“MEASURED ONCE, ACCEPTED EVERYWHERE”: a concept necessary to reliably assess and quantify seawater acidification in relation to climate change
The on-going uptake by the ocean of anthropogenic atmospheric CO2 is resulting in a decrease in pH, a process termed ocean acidification. This phenomenon is taking place in parallel to climate change, which causes enhanced ocean temperatures and water column stratification, and is also a consequence of increased anthropogenic greenhouse gas emissions.
Ocean acidification can provoke substantial changes in ocean chemistry i.e. carbonate chemistry and ecosystems. Ocean acidification has also negative effects on many societal and economical issues. As an example, according to recent publications, higher levels of ocean acidity will lead to disruptions to the oceanic carbon cycle, which is estimated to cost €1 trillion by 2100 and will have lasting impact upon future generations.
However, evidence of how seawater acidity is changing from local to global scales will be critical to determining ecosystem impacts and for informing policy makers on mitigation or adaptation options. With this respect there is a need for consistent standard procedures to be used across the international community.
SapHTies project addresses metrological challenges for the measurement of seawater acidity necessary to improve the ISO 18191:2015 standard “Determination of pHT in seawater – Method using the indicator dye m-cresol purple”.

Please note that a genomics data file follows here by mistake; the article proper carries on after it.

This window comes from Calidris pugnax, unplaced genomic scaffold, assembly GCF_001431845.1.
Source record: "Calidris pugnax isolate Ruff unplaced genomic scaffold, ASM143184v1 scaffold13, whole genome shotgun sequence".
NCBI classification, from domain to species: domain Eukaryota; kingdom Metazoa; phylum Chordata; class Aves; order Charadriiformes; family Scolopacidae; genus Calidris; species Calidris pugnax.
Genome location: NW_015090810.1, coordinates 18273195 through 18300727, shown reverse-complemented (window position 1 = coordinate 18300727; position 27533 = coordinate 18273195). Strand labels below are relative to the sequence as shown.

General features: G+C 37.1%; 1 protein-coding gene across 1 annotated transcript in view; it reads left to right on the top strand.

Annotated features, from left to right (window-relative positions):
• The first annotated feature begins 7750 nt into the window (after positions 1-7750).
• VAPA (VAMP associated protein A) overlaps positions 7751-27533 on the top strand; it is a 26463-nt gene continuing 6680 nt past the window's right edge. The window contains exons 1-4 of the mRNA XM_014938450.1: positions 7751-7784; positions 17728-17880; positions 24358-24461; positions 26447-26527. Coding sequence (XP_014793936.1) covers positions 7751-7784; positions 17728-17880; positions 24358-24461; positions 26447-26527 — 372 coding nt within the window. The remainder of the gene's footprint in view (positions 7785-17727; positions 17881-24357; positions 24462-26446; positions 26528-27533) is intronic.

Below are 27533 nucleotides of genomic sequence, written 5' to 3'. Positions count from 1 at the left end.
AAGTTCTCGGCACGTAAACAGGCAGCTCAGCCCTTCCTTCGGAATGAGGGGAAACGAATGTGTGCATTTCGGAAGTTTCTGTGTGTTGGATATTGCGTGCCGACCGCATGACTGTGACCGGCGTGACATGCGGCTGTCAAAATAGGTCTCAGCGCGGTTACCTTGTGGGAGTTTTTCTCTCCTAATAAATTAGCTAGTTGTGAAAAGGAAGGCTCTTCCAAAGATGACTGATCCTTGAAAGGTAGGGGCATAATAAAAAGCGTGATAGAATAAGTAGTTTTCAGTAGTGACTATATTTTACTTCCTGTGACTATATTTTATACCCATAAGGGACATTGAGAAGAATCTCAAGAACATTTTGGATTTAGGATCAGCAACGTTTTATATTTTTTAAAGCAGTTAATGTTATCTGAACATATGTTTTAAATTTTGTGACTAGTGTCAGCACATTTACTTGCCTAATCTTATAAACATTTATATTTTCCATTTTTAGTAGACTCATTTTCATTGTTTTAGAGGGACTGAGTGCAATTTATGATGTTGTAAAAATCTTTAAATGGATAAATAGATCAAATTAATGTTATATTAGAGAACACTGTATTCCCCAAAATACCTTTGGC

The outcomes of the project will have a major impact in the capacity to deliver accurate and traceable measurements results compared to current procedures use to assess and quantify seawater acidity. This will be significant for the science and also for delivering tools needed to provide communities and policy makers in Europe and internationally with evidence to act to ensure a sustainable future ocean.
The need for improved monitoring of the marine environment and for accessible databases with climate quality relevant data for modelling of global change processes, including ocean acidification, is highlighted in various documents.
The overall aim of this project is to develop traceable measurement methods for pHT in seawater to produce a draft of a revised standard for the standardisation work of CEN/TC 230/WG 1, ISO 18191:2015 standard “Determination of pHT in seawater – Method using the indicator dye m-cresol purple” and ISO/TC 147/SC 2 “Physical, chemical and biochemical methods”.
SapHTies consortium brings together 5 European NMIs and DIs and 2 oceanographic institutes with a solid experience in environmental chemical metrology and experts in the field of spectrophotometric measurements. Many of the internal partners have strong links with the standardisation bodies covering the topic addressed in the project. The project will take advantage from the presence of two oceanographic institutes from France and Germany.
Promoting robust science co-delivered by the synergy of at least three communities, i.e. NMIs, Standardisation bodies and oceanographers, the project will support the global effort to produce “the science we need for the ocean we want.”
Laboratoire national de métrologie et d’essais (LNE)